Hey look! It's the Time magazine special issue on the Future of Work, and boy is it shiny! You'd think, in the throes of a recession where unemployment seems to be on track to crack double digits, the sober strokers of the great collective Luceian chin would plumb some bread-and-butter issues like the plight of unions, the disappearance of pensions, the strangling of health benefits and the like.
But that's just gloomy-Gus, industrial-age naysaying, says our special package, which bears the poignant, optimism-of-the-will online headline "Employment Opportunities." Yes, "unemployment is at a 25-year high," our editors-the lucky survivors of last fall's 600-worker layoff at Time Inc.-reluctantly concede. But hey, you never know: After all, "ten years ago Facebook didn't exist…. So who knows what jobs will be born a decade from now?"
Well, Time does, that's who! "We will see a more flexible, more freelance, more collaborative and far less secure work world." Uhm, yay? But don't fret about fusty details like security-let alone benefits or pensions or collective bargaining or deindustrialization. Just check the demographics. There will be hip young managers-"a generation with new values." Also: gender equity in the boardroom. "Women will increasingly be at the controls."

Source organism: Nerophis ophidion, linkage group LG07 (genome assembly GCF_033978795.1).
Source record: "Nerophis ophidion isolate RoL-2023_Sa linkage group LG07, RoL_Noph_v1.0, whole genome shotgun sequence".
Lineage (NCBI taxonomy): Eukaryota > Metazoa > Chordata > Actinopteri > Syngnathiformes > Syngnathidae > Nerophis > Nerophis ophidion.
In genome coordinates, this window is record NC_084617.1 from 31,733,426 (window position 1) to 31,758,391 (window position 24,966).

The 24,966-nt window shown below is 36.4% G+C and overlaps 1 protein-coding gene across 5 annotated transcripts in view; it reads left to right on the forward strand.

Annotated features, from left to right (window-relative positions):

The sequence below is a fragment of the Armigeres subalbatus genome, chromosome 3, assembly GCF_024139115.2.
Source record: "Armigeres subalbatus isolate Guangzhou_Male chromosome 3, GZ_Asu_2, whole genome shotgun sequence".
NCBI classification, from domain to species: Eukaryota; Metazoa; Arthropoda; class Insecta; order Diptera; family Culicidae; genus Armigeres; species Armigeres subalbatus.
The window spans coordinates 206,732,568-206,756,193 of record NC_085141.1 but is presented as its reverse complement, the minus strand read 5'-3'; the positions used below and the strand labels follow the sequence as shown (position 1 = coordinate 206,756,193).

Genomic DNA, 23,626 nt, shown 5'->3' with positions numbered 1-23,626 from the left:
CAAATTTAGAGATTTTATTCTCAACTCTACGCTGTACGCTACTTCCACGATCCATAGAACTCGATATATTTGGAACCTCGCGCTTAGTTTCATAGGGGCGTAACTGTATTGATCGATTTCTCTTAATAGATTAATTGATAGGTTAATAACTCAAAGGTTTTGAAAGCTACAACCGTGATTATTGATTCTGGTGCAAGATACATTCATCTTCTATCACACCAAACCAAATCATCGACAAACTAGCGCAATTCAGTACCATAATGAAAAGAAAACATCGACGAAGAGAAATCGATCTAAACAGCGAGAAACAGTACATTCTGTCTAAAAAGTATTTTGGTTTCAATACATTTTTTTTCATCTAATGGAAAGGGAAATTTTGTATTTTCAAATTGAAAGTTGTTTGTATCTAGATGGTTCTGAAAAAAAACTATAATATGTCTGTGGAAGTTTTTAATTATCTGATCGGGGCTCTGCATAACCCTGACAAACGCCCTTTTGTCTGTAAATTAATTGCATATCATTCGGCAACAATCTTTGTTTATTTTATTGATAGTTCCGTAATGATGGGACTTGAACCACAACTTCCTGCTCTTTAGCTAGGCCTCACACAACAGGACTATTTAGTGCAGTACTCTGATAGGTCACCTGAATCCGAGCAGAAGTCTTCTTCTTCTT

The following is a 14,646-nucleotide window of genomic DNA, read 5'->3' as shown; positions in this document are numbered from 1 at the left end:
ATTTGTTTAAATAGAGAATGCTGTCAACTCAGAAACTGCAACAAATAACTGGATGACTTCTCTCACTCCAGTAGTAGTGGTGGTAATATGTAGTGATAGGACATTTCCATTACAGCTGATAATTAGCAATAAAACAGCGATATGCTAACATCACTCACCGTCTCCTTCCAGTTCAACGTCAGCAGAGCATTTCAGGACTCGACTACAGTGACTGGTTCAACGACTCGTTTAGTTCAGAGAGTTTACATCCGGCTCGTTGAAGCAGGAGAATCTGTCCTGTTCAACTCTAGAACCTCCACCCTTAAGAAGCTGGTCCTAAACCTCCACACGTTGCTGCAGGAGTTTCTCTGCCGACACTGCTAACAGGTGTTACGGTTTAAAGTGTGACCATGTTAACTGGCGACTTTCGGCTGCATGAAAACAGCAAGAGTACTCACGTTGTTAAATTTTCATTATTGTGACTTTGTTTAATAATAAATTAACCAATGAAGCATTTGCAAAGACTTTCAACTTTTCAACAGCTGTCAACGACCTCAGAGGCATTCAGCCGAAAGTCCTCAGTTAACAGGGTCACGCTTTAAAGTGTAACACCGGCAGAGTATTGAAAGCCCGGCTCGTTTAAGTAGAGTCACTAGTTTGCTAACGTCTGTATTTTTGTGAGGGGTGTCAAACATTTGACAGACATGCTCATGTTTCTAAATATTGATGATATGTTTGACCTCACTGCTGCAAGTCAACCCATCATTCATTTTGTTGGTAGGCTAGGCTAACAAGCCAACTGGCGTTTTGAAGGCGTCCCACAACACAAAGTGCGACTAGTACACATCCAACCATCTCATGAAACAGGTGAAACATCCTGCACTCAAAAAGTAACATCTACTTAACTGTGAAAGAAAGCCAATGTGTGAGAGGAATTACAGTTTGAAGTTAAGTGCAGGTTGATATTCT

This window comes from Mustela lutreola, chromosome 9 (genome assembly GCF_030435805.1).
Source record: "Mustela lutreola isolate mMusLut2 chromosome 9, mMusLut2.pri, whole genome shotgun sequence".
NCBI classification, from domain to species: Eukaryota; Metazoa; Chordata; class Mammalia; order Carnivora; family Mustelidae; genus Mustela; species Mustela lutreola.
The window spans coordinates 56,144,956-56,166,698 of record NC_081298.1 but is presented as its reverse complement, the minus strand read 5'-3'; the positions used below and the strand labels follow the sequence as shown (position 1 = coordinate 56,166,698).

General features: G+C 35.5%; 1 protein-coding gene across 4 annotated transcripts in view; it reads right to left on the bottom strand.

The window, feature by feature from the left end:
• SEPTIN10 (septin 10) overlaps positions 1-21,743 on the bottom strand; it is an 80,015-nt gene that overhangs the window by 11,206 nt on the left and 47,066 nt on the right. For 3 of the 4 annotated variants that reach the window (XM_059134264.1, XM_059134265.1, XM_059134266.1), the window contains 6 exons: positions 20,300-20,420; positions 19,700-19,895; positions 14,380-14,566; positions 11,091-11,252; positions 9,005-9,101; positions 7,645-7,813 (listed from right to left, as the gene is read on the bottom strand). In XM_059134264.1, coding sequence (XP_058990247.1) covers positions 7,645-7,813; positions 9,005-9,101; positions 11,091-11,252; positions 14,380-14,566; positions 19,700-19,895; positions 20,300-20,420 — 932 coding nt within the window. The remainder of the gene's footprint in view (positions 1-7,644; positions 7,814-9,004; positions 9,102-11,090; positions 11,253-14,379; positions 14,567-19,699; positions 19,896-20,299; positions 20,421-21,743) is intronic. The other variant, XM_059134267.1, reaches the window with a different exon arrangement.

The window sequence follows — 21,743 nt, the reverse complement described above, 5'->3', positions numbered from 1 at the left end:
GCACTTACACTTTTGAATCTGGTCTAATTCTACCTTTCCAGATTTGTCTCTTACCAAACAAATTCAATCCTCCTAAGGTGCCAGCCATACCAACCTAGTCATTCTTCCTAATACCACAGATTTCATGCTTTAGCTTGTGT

It may seem at first glance that the American worker of the future will be a temp at Facebook, hoping to snag a promotional snowboard at year's end in lieu of a raise or promotion. And, well, that's not far from the mark, to judge by the cotton-candy content of the magazine's 11-part package. So look smart, Harvard grad hoping to join the financial elite on Wall Street-you're now an entrepreneur, dude! The next new economic thing, after all-cloud computing, say–"will come from the companies that entrepreneurs can create." Richard Freeman, director of the National Bureau of Economic Research, agrees: "these really sharp, aggressive Harvard-type students doing entrepreneurship, forming new businesses . . .would be the best thing that could happen to this economy." Whatever you say, pal.